University of Kentucky Hospital Emergency Departments Add More Security Measures

Emergency department visitors will now be scanned with handheld metal detectors.

University of Kentucky Hospital Emergency Departments Add More Security Measures

Lexington, Kentucky – The University of Kentucky’s (UK) Chandler Hospital and Good Samaritan Hospital have implemented additional security measures to their emergency departments.

Visitors who enter the emergency departments will now be screened by UK police officers with handheld metal detectors, reports UK HealthCare. The new metal detection policy went into effect on Tuesday.

“The new step also offers an opportunity to remind everyone of other measures already in place – or that are being considered – as part of our comprehensive safety efforts,” UK HealthCare said in an article.

Those measures include reminding all healthcare providers and staff members to use employee entrances rather than public entrances. UK HealthCare says this move reduces congestion. Employees who do come in via public entrances will be scanned with a metal detector wand.

Signage reminding everyone that guns and other weapons aren’t permitted at the hospitals have been in place for many years.

UK HealthCare also plans on installing fixed metal detectors at the entrances of its emergency departments.

UK and UK HealthCare officials say the bolstering of the hospitals’ security is in response to increasing reports of violence in healthcare. The Joint Commission’s 2018 Sentinel Event Alert Issue 59 found that 75% of workplace assaults occur in healthcare settings.

Additionally, just last month, Chandler Hospital experienced a close call when a man brought guns and bombs on campus. The suspect, 44-year-old Bryan Carroll, was also wearing body armor.

The suspect was apprehended by UK Police after he left the hospital. UK Police had received a tip from another law enforcement agency that Carroll was on his way to visit a relative at the hospital and should be considered armed and dangerous.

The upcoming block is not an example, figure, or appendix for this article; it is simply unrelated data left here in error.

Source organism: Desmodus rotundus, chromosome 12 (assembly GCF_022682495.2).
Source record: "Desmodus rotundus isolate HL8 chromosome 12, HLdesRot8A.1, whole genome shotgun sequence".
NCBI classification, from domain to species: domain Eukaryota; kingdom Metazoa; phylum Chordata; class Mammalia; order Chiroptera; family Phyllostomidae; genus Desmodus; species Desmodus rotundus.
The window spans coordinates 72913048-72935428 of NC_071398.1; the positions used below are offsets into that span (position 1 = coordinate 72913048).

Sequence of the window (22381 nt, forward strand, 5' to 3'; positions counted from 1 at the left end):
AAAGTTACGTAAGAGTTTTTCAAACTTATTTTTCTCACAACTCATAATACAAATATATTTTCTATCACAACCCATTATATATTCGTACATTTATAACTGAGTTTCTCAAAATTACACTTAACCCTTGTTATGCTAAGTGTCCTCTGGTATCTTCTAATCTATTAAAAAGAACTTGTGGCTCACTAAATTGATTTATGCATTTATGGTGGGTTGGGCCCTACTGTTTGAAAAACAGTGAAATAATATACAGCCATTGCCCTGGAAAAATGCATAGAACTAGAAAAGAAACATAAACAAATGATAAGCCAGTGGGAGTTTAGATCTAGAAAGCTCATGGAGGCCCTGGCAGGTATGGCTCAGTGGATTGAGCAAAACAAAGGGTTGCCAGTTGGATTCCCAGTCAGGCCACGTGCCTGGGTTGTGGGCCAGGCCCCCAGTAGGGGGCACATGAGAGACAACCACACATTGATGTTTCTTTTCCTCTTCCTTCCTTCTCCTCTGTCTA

Four IEDs and three more handguns were found in Carroll’s car.

Video surveillance also played an important role in apprehending the suspect. The campus has more than 3,000 security cameras installed.

About the Author

Robin Hattersley Gray
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Robin has been covering the security and campus law enforcement industries since 1998 and is a specialist in school, university and hospital security, public safety and emergency management, as well as emerging technologies and systems integration. She joined CS in 2005 and has authored award-winning editorial on campus law enforcement and security funding, officer recruitment and retention, access control, IP video, network integration, event management, crime trends, the Clery Act, Title IX compliance, sexual assault, dating abuse, emergency communications, incident management software and more. Robin has been featured on national and local media outlets and was formerly associate editor for the trade publication Security Sales & Integration. She obtained her undergraduate degree in history from California State University, Long Beach.

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One response to “University of Kentucky Hospital Emergency Departments Add More Security Measures”

  1. John Driskill says:

    Now they are installing them and officers to run them. Why is it always reactive rather than proactive?

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